Oz, The Great & Powerful,
directed by Sam Raimi
(Walt Disney, 2013)

While there's a lot to admire about Oz, The Great & Powerful, there are issues that drag it down, keeping it from being the epic film it could have been. It's certainly beautiful and very inviting in an eye-candy sort of a way, but ultimately it's all surface glitter. The acting is disjointed and flat, and the flimsy story makes the movie feel like a long, single episode of any given paranormal TV show. If you want an enjoyable romp in a surreal landscape, then you'll be quite happy. It's more like Tim Burton's Alice or Charlie & the Chocolate Factory; at heart, a great tribute, but more stylish and eye-popping than breakthrough and intriguing.

Small-time magician Oscar Diggs is swept away from a small town in Kansas via a handy tornado. Landing in a fantastical wonderland filled with flying monkeys, yellow brick roads and other wonders right from a dream world, Diggs soon ends up in a power struggle between three witches. It seems there is a prophecy about a wizard who would come to save the Land of Oz in her hour of need. Diggs, a con man of self-serving morals and shaky resolve, has to make up his mind about whose side he's really on.

Director Sam Raimi's take on Oz is exactly the same as his approach to the Spider-Man movies. There's a sense of whimsy and magical realism behind everything, which is good for the bright, colorful ball of fluff that is the Land of Oz. The highly visual style and imaginative set pieces do the job well, and that's where the movie works best: it's easy on the eyes and so charming that it doesn't really need too much of a plot, which truly would only weigh it down. It's better off taken for the extremely light entertainment that it is.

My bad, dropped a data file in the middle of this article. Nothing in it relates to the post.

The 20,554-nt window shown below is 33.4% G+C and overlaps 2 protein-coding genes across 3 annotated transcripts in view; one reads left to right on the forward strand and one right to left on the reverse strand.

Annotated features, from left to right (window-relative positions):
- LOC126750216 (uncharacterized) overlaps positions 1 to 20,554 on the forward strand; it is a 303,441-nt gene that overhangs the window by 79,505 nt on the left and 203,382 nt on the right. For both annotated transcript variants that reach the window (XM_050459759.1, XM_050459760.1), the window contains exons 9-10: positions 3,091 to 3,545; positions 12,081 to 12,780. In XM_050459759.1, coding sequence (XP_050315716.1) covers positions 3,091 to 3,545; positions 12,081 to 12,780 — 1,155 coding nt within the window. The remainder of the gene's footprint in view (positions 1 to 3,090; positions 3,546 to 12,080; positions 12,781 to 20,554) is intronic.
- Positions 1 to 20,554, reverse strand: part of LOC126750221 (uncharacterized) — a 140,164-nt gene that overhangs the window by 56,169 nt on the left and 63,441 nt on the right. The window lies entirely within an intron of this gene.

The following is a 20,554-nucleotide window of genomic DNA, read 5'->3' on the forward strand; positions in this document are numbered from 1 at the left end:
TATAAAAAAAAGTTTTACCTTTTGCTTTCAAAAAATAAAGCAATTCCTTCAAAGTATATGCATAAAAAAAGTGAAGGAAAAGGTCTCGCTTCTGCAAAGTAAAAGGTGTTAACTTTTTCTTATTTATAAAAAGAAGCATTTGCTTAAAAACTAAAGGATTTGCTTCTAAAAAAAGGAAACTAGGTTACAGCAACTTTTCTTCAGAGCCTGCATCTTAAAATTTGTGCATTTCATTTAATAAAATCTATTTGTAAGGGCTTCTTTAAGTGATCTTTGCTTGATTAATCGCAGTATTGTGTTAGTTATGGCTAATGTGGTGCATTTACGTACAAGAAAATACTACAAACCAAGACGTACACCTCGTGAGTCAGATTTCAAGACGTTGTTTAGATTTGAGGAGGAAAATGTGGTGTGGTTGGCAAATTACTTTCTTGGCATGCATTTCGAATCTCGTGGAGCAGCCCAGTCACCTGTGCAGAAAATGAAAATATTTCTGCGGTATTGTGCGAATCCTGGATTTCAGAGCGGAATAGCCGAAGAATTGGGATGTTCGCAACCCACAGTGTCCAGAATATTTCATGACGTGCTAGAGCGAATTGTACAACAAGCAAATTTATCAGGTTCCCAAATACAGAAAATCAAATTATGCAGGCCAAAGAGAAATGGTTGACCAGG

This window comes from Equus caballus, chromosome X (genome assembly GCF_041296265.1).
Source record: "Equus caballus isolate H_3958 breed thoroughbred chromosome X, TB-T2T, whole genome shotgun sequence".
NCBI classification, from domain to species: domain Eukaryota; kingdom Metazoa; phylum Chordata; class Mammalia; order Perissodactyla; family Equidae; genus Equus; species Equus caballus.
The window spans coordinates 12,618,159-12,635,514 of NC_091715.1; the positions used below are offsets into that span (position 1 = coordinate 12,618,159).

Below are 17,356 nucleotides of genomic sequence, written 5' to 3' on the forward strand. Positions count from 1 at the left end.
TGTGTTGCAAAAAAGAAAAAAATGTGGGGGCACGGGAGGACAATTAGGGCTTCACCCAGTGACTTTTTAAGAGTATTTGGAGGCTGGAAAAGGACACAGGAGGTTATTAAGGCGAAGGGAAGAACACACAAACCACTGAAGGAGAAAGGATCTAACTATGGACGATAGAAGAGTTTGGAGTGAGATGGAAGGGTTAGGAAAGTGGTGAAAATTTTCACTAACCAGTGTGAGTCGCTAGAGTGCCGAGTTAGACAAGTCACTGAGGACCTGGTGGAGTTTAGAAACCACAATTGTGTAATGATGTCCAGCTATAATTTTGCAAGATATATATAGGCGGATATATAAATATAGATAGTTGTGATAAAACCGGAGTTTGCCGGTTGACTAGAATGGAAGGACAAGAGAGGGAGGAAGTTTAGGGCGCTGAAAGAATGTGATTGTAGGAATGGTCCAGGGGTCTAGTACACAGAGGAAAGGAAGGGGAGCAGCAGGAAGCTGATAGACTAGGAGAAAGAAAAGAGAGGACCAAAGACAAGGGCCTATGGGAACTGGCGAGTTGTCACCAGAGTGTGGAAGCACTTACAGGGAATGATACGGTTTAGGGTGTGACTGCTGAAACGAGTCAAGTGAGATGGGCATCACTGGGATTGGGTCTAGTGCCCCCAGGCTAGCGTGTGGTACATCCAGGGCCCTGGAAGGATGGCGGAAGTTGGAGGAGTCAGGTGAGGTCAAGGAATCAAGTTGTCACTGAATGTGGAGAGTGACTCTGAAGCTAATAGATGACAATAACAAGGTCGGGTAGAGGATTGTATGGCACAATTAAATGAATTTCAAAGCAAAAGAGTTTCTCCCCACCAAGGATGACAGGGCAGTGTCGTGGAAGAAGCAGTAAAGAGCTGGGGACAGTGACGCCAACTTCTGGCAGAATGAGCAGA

Rachael Weisz's performance as bad witch Evanora is a solid anchor alongside Michelle Williams as good witch Glinda, a strong, talented actress who will hopefully go much further. Both salvage the film from a nearly somnambulant Franco and an apparently lost Mila Kunis as bad witch Theodora. It doesn't help that the script is shallow and unsophisticated, filled with awkward dialogue and a lack of excitement, but Weisz could make reading a phone book mesmerizing.

Raimi gives us a world that's stunning to look at in the beginning, but after a while it's almost too much to take in. It's a case of playing it too safe and letting the effects take the place of good plotting and character development. Oz is a decent movie, but its flaws make it vapid enough that it lacks any real memorability. Perfect as a fun kid-flick.

review by
Mary Harvey

11 May 2013

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